Two former ministers on Monday attacked the government’s approach to foreign policy, arguing that Prime Minister Benjamin Netanyahu, who also serves as foreign minister, is intentionally weakening Israel’s Foreign Ministry.
During a jointly organized Knesset conference, Yesh Atid party chairman Yair Lapid and Yisrael Beytenu leader Avigdor Liberman lamented plans to close Israeli embassies and consulates across the globe and called on Netanyahu to appoint a full-time foreign minister and immediately embark on diplomatic initiatives to improve the country’s international standing.
The conference marked an unlikely alliance between the centrist Lapid and the hawkish Liberman. Political differences aside, ex-TV anchor Lapid has sought to present his Yesh Atid as a clean, fresh political grouping; Liberman’s Yisrael Beytenu has been engulfed in a series of corruption scandals.
“The deterioration of our foreign relations is dramatic,” declared Lapid, who served as finance minister in Netanyahu’s third government, before the prime minister fired him and called new elections. “Our international standing has never so terrible, from 1948 until today. And what makes things even worse is that the government does not realize this. They are pretending that everything is alright. Everything is not alright.”
Israel’s national security depends on the quality of its soldiers and its strategic alliances, Lapid declared. And whereas in the past, France helped build the nuclear facility in Dimona, Germany subsidized submarines and the US provided handsome military aid packages, Lapid said that “today we wouldn’t get that.”
Lapid’s comments appear to contradict current German and American policies on aid to Israel.
Addressing a packed room, the Yesh Atid leader further decried the fact that only one half of one percent of the national state budget goes to the Foreign Ministry and that its responsibilities have been delegated to various other ministries.
“Israeli hasbara [public diplomacy] is spread out over five ministries, and none knows what the others are doing. It doesn’t have to be like that,” he said. “We can win. Israel can be accepted and beloved and its version of things can be heard. But we need to work on it. It’s possible.”
Liberman, who served as foreign minister in two Netanyahu governments, most recently until May 2015, launched a bitter salvo against the prime minister. “The Foreign Ministry is the personal property of nobody, including the Netanyahu family. You can’t just take it and run it into the ground,” he said.
“What is happening today is not only absurd; it’s a real attempt to take the Israeli foreign service by force and simply destroy it,” Liberman added.
The Foreign Ministry’s budget for public advocacy stands at a mere NIS 5 million ($1.28 million) per year, the former foreign minister said. “What campaign against BDS [the anti-Israel boycott, divest and sanctions movement] can we talk about?”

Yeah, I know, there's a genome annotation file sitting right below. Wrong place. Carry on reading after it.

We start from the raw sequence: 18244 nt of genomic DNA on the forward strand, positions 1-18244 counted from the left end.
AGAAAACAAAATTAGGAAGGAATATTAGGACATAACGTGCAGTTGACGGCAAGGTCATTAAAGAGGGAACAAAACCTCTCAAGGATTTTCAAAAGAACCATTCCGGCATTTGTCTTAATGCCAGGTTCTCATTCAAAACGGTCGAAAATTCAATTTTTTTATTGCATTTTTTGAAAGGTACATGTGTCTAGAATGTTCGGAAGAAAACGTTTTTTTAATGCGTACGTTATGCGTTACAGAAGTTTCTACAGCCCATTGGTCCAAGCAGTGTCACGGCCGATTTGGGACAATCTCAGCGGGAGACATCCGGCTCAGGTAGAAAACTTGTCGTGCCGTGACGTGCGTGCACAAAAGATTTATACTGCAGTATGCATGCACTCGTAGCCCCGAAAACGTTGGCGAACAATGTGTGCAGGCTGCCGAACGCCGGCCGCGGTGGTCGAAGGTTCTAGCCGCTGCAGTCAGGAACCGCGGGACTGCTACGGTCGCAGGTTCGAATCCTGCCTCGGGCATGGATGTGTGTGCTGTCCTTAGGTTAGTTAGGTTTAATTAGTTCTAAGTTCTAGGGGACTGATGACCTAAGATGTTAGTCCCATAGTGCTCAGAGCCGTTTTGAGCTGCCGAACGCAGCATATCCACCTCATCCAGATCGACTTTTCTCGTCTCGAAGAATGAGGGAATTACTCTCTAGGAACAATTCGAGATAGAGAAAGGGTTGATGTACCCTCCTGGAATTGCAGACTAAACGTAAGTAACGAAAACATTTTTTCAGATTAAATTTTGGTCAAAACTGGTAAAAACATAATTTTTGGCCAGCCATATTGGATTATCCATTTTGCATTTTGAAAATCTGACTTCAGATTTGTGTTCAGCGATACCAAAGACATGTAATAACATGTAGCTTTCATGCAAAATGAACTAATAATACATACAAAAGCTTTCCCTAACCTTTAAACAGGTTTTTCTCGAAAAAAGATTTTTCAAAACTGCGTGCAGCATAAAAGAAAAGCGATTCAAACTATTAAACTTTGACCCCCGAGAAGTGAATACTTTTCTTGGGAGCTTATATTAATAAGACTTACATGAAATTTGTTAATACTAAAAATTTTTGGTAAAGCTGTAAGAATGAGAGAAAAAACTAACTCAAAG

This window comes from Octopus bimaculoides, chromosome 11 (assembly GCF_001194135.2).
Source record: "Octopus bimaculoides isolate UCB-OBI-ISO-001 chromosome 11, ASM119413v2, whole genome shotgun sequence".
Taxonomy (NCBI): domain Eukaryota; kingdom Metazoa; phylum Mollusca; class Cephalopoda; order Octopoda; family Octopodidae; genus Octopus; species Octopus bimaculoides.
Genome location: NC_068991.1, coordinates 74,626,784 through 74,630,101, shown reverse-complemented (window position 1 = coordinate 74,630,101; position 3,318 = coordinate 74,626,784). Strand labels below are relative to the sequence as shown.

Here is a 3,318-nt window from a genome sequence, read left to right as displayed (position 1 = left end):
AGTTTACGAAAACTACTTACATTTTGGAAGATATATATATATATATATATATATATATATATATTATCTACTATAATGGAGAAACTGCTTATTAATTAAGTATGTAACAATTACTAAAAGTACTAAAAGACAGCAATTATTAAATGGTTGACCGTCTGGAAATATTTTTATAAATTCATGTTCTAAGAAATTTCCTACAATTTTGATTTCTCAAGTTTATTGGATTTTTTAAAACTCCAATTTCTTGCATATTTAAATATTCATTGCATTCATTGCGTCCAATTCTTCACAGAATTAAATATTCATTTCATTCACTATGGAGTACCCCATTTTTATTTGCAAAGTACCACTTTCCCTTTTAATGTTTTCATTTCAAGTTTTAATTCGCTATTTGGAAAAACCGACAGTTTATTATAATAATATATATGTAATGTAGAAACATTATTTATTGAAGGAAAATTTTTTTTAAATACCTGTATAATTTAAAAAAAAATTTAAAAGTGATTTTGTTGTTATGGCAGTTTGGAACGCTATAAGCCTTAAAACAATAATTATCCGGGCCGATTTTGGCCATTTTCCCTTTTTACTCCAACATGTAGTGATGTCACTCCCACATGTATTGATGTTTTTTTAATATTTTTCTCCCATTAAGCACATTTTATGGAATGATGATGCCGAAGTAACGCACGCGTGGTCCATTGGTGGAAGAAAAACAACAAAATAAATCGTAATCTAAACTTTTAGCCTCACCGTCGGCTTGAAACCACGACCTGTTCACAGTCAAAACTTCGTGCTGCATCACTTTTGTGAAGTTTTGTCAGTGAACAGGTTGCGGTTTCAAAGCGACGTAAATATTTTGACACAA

Liberman went on to slam the government for its recent decision to close down several representative offices, including in Minsk, Marseille and Philadelphia. “I don’t understand what the motivation is for these moves,” he said, arguing that in times of unprecedented anti-Israel agitation in France and the US, Israel should invest more and not less in diplomacy.
He charged that the government has failed to formulate a unified foreign policy, and that while one minister expresses a hope for the demise of the Palestinian Authority, another says the PA’s survival is in Israel’s interests. Netanyahu seeks a detente with Turkey, the former foreign minister said, while Justice Minister Ayelet Shaked calls for a Kurdish state.
“Israel has no such thing as foreign policy. There is [just] utter neglect,” Liberman concluded.
Taking the podium after Lapid and Liberman concluded their introductory remarks, several speakers addressed Israel’s foreign relations, among them Israeli diplomats, current and former MKs and international public relations professionals.
MK Michael Oren (Kulanu), the only representative of the coalition present and a former Israeli ambassador to the US, stopped short of criticizing the government, but called on Israel to increase efforts to improve the country’s image on the international stage.
Toward the end of the one-hour conference, Liberman admitted that he failed to influence Netanyahu’s policies on major issues during his time as foreign minister.
“That’s why I am not in the government today,” he said.
“When it comes to foreign policy, there is no [clear] line. When there is a policy I can agree with, there would be no reason why I wouldn’t join [the coalition]. But I’ve been there, done that already. We tried to change things from inside, and that didn’t work. So now we’re trying to change things from the outside.”
The hawkish Liberman conceded that he and Lapid disagree on many issues, “but we agree that without a strong diplomatic apparatus we won’t make any progress.”
Netanyahu, speaking later at his Likud party’s weekly faction meeting, mocked the conference as a political ploy.
“So there are some who choose to talk endlessly and to deal in political conferences, and there are those who fend off the pressures on the State of Israel and strengthen our international alliances in order to safeguard our future here,” he said.
Deputy Foreign Minister Tzipi Hotovely also dismissed Lapid and Liberman’s effort as a cynical political exercise. “The connection between Liberman and Lapid is a cynical connection of ‘new politics’ and old politics,” she said, mocking Yesh Atid’s slogan during the 2013 elections. “Conferences attacking the Foreign Ministry will not enhance Israel’s international standing.”